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Corsair Vengeance M90 and K90 Review

BluePanda    -   April 2, 2012
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Closer Look – M90:

Now that we've pulled the M90 out of the box let's take a good look and see if it is something worthy of sitting on your mousepad. From the top-down perspective it takes a left-side dominance rather than begin horizontally symmetrical like some mice. It’s almost as if you are pointing with your mouse. The M90 has the smooth rubber feel all over except for the side buttons – they are just plastic – which makes them easy to feel and find. It seems to fit well in the hand; however, some of the buttons feel a little awkward to navigate my thumb to. The natural forward and backward button positions for me make the default forward and back buttons feel out of reach. Perhaps this is something I can get used to and will have to change to make it feel more natural. Either way, the ability to change things is there, so if you want to use different buttons it’s up to you to choose what and where. A little peek at the 9 macro buttons and you’ll see that you have a lot of options with this mouse.

Designed for MMO or RTS game players, I feel this mouse has a home in any gamers setup regardless of game choice. It’s always nice to be able to give a smack down with the press of a mouse button rather than some key binding on the keyboard. At that point it comes down to a preference of mouse versus keyboard. For me, I’m not much of an MMO player and I don’t really have much use for the extra keys, but I don’t find them a negative by any means.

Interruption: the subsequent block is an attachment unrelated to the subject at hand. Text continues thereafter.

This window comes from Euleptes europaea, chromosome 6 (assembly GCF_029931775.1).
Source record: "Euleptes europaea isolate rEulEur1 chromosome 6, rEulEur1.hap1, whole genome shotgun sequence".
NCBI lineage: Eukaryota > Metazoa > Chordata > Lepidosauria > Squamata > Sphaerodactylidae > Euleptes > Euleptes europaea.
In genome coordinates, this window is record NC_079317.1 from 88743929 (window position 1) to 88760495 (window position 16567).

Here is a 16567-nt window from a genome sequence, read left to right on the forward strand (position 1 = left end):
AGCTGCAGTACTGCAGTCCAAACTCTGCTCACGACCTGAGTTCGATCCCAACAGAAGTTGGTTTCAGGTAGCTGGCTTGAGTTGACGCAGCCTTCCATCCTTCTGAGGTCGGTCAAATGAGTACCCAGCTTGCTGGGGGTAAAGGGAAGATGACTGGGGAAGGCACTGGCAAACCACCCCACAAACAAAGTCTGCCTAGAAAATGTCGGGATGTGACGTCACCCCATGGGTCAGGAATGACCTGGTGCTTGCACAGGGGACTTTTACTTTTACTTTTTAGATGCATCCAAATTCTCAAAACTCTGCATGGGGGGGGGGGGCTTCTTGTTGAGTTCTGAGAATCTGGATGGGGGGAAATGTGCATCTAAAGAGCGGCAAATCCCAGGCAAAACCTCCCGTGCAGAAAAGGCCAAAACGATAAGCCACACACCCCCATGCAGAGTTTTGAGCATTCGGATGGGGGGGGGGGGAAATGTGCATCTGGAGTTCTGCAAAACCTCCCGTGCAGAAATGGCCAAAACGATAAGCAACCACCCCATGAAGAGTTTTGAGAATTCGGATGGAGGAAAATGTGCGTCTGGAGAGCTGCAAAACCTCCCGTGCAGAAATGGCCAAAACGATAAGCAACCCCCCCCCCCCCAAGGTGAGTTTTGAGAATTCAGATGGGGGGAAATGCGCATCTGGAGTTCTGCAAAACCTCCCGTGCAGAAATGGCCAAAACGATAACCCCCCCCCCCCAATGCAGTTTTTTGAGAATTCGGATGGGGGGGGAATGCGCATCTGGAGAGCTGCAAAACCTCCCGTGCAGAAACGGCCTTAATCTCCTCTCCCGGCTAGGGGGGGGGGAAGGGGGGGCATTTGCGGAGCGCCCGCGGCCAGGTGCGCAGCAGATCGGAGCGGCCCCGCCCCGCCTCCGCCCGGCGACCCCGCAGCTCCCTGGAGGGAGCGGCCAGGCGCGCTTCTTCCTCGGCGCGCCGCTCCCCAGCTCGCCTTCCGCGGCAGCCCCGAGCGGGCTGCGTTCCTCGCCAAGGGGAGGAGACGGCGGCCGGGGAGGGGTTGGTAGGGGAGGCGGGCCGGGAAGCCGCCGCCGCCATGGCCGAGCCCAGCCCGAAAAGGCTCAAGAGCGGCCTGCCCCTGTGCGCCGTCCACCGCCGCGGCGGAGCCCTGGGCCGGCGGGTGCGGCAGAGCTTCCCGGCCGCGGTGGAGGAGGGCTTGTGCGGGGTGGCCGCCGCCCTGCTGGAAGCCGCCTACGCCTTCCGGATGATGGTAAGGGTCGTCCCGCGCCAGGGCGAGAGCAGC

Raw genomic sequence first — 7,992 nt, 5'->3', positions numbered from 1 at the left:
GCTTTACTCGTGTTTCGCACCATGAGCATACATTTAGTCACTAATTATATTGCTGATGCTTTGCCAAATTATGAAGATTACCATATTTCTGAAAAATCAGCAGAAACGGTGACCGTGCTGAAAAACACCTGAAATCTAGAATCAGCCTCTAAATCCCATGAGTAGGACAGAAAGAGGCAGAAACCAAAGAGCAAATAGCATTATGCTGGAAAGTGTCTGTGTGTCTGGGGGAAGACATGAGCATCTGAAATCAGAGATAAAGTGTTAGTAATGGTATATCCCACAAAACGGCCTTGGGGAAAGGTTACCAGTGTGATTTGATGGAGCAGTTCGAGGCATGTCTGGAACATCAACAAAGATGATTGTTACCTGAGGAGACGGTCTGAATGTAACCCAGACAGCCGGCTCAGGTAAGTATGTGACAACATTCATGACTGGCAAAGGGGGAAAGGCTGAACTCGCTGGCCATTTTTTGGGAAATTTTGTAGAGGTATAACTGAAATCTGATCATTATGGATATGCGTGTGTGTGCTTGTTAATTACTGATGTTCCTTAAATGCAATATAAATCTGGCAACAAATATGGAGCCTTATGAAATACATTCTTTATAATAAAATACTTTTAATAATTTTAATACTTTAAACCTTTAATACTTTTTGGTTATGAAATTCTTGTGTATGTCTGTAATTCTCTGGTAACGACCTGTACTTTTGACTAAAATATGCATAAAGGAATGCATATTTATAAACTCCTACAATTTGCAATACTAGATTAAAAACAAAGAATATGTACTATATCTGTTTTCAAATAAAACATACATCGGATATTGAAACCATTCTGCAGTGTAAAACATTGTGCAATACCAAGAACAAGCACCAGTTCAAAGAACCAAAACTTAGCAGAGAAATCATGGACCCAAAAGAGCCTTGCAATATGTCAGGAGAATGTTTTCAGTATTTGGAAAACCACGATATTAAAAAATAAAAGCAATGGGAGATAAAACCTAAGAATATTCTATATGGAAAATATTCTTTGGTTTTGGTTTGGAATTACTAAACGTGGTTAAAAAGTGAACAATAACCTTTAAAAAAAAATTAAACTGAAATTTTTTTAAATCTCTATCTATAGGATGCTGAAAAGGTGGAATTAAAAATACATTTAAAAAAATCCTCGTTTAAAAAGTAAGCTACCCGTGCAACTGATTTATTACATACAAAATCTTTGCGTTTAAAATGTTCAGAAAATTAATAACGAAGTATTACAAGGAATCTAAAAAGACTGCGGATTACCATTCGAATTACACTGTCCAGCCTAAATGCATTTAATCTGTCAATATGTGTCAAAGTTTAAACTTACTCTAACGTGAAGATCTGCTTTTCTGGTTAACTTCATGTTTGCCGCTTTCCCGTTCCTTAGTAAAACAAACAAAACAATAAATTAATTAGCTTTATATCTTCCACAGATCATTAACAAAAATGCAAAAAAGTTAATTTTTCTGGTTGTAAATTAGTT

The arrow-looking buttons on top of the left-click button let you navigate between your pre-set DPI settings. The rectangular button below the scroll wheel cycles through the different profiles you can set up in the software (be sure to check the “hardware playback” box in the software or the lights to go with this won’t quite work right).  There are light indicators for the six different profiles you can have set up. That way you, your friends, and significant other can all have your own settings – or just a per-game setup if you really like to customize things.